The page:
Before I left on this Camino, I had gathered a bunch of small, dark grey rocks from a beach near Victoria. I painted yellow arrows on them with nail polish with the mantra in mind, “May you always find your way”. One of the reasons Grañón was special to me had to do with receiving a small rock from a Spanish man on my 2013 journey. You can read about that in my post, Let Go of the Old. It had meant a great deal to me, especially when I reached the 555-kilometer marker. It was my mission, while volunteering as a hospitalera, to give away one rock each day to a pilgrim as a token of strength to keep going. These are my journals from my two week stay in Grañón.
The First Four Rocks
Four rocks with yellow arrows painted on them are now on their way to Santiago. One has likely arrived by now and the other three are one day apart from each other shortly past the small village of Grañón. Ten more are prepared to take the journey with a special peregrino or peregrina who I think could use a little extra symbol of encouragement right now.
Most of the rocks are charcoal grey. I chose them so the yellow arrows would stand out more. I painted them all while thinking the mantra, “May you always find your way.” It’s a quote I took into my heart off the wall of a special place along the French Way called House of the Gods. Kate from Ireland had written it. I wonder if she is aware of the impact those words have had on me and will have on others, including the pilgrims who receive one of the rocks.
The First Rock
Tina from Denmark was the first to receive one. I met her along the French Way in a small town before the city of León. We had sat and talked at a table outside a bar while sipping some vino tinto. I explained my scattered and confusing Camino to her; my start along the Camino del Norte, my switch to the French Way between Pamplona and Logroño, my arrival in Santiago by bus, my return to Moratinos on the Meseta where I stayed at Peaceable Kingdom for four days and then how I came to start walking again from Moratinos and end up sitting beside her.
She said to me, “Maybe it’s time to stop suffering.” Her words surprised me. I didn’t think I was suffering, but maybe she’s right. Maybe my search for answers outside of myself instead of just allowing myself to be is a form of suffering. In the end, she hugged me and said, “I hope you find your way.” Her words reminded me of the rocks in my suitcase, so I sprint-walked back to the albergue to retrieve one.
Tina was still sitting at the table reading a book when I stood in front of her and said, “I have something for you.” She looked confused for a moment, but when I placed the rock in her hand and explained what it was about, she teared up, held it to her heart and then gave me a big hug. It meant something to her. It was perfect. That’s what I had hoped for.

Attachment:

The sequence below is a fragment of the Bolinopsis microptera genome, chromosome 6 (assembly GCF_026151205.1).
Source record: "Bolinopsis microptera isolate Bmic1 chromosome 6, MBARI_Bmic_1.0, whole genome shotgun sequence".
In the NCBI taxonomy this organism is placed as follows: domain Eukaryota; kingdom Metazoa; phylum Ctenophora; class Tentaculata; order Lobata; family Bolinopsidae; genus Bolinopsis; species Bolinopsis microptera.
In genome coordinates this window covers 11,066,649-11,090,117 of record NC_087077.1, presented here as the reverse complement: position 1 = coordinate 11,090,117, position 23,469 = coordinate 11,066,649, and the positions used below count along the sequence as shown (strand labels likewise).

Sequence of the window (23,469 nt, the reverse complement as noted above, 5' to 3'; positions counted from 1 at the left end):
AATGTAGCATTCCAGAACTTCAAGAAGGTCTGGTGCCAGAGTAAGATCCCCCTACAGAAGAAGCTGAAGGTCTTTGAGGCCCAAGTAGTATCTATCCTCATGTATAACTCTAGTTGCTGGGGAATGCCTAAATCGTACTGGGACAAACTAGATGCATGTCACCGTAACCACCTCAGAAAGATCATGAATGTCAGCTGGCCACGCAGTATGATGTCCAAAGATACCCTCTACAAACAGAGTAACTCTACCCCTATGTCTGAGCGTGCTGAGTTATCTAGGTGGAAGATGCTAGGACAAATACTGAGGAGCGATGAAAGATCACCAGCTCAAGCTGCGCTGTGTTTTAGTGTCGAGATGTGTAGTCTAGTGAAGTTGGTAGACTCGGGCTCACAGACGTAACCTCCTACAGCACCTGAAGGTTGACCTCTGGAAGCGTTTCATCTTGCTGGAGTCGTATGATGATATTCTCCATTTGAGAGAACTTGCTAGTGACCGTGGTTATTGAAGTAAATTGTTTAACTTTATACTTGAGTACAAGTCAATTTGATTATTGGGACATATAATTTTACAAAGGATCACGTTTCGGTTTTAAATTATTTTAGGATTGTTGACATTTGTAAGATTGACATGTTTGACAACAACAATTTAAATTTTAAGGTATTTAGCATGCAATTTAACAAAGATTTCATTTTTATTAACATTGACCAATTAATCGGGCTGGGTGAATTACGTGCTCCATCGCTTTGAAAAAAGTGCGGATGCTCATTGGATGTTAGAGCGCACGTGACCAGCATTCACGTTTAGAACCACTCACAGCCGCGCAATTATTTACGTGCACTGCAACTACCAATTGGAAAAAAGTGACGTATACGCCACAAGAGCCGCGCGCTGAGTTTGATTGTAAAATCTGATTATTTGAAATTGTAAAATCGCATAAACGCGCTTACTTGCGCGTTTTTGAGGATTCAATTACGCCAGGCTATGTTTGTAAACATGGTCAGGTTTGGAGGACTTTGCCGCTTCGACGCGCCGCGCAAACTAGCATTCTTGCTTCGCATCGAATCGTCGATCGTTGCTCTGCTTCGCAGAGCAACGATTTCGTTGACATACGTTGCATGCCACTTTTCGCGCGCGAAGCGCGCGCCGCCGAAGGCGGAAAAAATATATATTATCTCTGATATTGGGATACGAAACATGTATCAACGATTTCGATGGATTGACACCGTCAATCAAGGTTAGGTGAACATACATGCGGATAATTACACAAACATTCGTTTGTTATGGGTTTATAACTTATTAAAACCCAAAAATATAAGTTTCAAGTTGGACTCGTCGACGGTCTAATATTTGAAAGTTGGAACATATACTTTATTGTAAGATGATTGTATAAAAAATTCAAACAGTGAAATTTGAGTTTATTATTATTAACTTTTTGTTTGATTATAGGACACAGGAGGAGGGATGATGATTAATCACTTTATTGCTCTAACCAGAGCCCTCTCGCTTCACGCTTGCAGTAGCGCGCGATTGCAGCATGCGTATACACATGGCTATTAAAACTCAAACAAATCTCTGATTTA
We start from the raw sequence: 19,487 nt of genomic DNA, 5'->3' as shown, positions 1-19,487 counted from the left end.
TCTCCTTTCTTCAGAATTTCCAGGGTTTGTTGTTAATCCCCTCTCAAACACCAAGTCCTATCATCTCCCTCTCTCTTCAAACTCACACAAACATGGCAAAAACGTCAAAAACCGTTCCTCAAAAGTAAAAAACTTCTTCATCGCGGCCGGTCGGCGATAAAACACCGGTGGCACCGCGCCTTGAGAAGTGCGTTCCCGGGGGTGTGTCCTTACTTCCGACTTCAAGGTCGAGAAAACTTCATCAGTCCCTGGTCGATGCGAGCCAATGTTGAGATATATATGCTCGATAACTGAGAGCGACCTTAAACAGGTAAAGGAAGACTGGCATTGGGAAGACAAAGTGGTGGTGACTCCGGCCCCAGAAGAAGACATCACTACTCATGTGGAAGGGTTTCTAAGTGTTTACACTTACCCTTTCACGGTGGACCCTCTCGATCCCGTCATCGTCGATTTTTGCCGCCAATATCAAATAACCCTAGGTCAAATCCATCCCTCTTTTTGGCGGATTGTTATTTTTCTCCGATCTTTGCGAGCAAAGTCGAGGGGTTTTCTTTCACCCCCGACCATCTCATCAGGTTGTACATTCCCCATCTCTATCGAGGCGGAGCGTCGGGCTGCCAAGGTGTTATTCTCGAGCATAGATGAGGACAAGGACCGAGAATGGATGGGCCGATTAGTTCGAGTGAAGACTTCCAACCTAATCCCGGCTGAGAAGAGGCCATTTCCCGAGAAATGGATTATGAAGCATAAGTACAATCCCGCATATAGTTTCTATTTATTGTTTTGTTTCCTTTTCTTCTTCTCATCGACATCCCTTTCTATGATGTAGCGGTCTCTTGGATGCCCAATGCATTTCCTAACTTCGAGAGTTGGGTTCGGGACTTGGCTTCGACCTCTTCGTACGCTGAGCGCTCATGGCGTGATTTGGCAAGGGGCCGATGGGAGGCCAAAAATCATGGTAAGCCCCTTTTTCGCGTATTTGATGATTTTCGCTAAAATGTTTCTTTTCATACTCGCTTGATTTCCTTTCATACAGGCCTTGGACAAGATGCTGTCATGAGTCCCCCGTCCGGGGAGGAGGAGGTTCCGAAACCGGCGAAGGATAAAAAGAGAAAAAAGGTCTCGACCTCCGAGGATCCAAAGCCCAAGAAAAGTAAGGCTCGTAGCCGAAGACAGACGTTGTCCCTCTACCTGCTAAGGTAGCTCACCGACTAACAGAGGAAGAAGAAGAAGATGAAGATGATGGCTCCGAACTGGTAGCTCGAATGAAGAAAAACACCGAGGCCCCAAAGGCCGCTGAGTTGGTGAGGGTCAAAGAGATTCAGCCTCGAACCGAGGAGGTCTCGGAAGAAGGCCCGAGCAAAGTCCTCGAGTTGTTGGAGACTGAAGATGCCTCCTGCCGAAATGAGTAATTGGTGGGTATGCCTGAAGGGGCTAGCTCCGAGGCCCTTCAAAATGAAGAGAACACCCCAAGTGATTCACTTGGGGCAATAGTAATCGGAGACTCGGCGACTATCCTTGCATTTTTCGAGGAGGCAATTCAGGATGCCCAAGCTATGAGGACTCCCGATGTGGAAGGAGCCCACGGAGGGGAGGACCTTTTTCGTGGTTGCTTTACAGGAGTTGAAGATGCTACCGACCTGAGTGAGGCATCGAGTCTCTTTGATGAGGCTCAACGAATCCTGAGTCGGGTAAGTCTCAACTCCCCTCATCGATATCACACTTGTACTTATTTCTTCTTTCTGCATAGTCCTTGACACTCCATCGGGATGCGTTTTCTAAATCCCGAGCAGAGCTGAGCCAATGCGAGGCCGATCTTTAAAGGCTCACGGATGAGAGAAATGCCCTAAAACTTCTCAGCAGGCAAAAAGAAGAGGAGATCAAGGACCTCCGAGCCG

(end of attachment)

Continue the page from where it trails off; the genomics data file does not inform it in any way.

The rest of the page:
The Second Rock
Kristen, a lovely young Christian woman from the United States, received the second rock on my first day volunteering here at the parochial albergue in Grañon. She was dealing with judgment. She was traveling with two friends and another peregrina who they had met along the way. I had noticed all four of them in a coffee shop in Santo Domingo before I arrived here for my orientation. Kristen was crying. The other three had ganged up on her. They were arguing. I didn’t know why, but I found out later that night when the four of them decided to spend the night here.
The three original friends had prearranged their Camino together. One friend made a list of rules to be followed, two of which were, “You must always chew with your mouth closed” and “You must always be decisive.” All of the rules were made for the good of the group, however, the rigidity of them caused more tension than peace.
I observed the girls during the oración that evening. Two of them rolled their eyes when Kristen stood up and said, “I am walking the Camino to trust more in God.” The others weren’t there for the same reason. They were there to party and have fun…provided everyone followed the rules.
While Kristen and I sat outside, I asked her how she felt about breaking away from the group and walking alone. “Mom wouldn’t like it,” she said. She also wanted to give her friends a chance. She was afraid to walk alone and I understand. She worried what her family and friends would think, but what do they think now? Her Camino companions seem to judge her anyways. So I said, “Maybe by trusting in God and walking alone you will have the journey you came here for.” It was something for her to contemplate.
The Third Rock
The third rock found Gunilla, sounds like “vanilla”, from Sweden. She was such a kind and beautiful presence in the albergue. She told me while I signed her in that she was a singer and I excitedly said, ” Ahhh good! We love music in the albergue!” I told her about the oración that would happen by candlelight at 7:00 pm on the balcony inside the chapel. The oración is a special gathering where pilgrims have an opportunity to share a Camino reflection, poem, song, prayer or even silence. I told her she should come and said, “No pressure! We won’t expect you to sing,” and we laughed.
I couldn’t be at oración that night, but I found out that when the candle came to her she took a breath, but then hesitated and stopped. She was going to sing but froze. She said it is what she needs to work on here. She said, “I sing in front of thousands of people, but I can’t in front of a small intimate group. She isn’t sure why. I gave her a hug, a “Buen Camino” and a rock before she set out on the road yesterday morning with the wish for her to always find her way and that somewhere on the road she also finds her voice when she wants it.